In my camera bag
I currently own a Canon 50D and a cheap little 50mm 1.8 lens, but I rarely use them for bigger projects because the crop sensor is very limiting in tight spaces, and the noise from higher ISO settings is not too friendly in low light. I upgraded to it from a Canon 350D about 4 years ago, it has been a robust little camera and has certainly taken a beating or two. It has been put through its paces; from Zapcat racing and other water sports on the sea, rally driving in the thickest of dust clouds and paintballing in greasy thick mud pits, to snowboarding at the icy peaks of some of Canada's highest mountains and of the French Alps. It has not faulted on me yet but now my creative fascination far exceeds its limits and capabilities. I cannot yet afford to upgrade to a full frame sensor, so instead I usually just hire the Canon 5D Mark III for bigger projects and client shoots, I absolutely adore that camera. I typically either hire the Canon EF 85mm f1.2 L II USM Lens, which goes perfectly hand in hand with that body, or the Canon EF 24-70mm f2.8L II USM or 70-200mm f2.8 L IS II USM lens, depending on what my needs are and how much my budget allows. I simply cannot wait for the day where I can finally upgrade and own it all for myself. I also have three speed lights that I group together with a shoot through umbrella to make a bigger light source for more potential.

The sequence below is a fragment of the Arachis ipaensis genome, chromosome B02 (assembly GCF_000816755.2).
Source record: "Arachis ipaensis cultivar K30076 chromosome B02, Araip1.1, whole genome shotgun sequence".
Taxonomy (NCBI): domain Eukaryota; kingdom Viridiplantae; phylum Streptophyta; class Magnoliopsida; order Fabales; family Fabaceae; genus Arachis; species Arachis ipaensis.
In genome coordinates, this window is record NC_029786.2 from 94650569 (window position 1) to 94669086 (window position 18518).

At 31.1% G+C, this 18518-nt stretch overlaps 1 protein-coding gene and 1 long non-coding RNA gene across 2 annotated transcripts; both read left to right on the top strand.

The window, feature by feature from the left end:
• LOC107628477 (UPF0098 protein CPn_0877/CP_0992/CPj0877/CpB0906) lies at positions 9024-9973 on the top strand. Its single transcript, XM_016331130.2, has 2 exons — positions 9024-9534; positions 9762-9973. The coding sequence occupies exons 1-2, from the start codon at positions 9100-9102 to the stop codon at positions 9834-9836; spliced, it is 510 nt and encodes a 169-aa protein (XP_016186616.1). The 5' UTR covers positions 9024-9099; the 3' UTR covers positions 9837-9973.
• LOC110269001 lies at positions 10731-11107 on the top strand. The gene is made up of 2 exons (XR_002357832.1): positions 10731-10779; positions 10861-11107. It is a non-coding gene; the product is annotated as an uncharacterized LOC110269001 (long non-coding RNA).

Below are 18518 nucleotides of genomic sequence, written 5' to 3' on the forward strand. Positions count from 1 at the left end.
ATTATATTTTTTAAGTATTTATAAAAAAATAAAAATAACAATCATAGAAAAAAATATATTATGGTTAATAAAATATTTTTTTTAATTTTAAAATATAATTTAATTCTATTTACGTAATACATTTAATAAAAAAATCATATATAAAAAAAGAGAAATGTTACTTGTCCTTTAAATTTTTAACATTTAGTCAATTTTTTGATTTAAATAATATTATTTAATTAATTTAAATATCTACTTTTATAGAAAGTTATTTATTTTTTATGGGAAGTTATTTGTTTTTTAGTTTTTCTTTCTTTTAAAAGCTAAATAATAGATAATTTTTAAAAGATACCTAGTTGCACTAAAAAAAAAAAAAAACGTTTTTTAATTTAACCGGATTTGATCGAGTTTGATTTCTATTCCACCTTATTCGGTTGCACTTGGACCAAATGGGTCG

A lot of time, planning, preparation and a collaboration of a big team effort went into creating just this single image, let alone the rest of the shots that were captured for the story. I get a lot of people asking how I created the red mist in the background; I used amorous red smoke grenades and a team of exuberant assistants crawling beneath and amongst the twisting thistles, contorted thorns and stifling vines. One thing I would highly recommend for a shoot like this, would be to order twice the number of smoke grenades than what is initially anticipated. Actually, capturing this shot was a entire fluke, just in terms of trying to get the mysterious magical fog to settle in a way that seemed perfectly natural and balanced, like it was meant to be there. During the setup, the wind was as still as a frozen waterfall, but as soon as the first bomb was inflamed, the quiet stillness quickly mutated into an unpredictable gust of velocity, dispersing and diminishing the already short life of the fleeting flamboyant atmosphere, blowing it in all directions except for the very one place we wanted it to be, behind the model. An hour had passed and we had already gone through six grenades from sixteen, and this was only the third scene of the eight image series. Despite my assistants' best efforts and wherever we placed the model in accordance to the wind, the haze just kept going the wrong way. I gambled on one last attempt, The tinged smog continued to choke the sweet red rose, smothering her and watering her eyes as she sat gallantly, succumbing to the slow torment of numbness, and she was nowhere to be seen through the depleted clumps of obscurity. I kept cheering direction at her in the hopes that she would blindly follow my guidance, and endured shooting without ratification, until the final particles of dyed dust had scattered altogether. I still distrusted that I had successfully secured even half a decent shot, until I went through the collection of ambiguous speculation on the back of the camera. Where I discovered the single moment of clarity, amidst the unruly turmoil that had transpired only minutes before. I was suddenly jubilant with extreme euphoria, I knew I had won the money shot, and it was totally worth it, but next time I will take twice as many grenades, just to be on the safe side. Moral of the story, be persistent and never give up on the vision you have!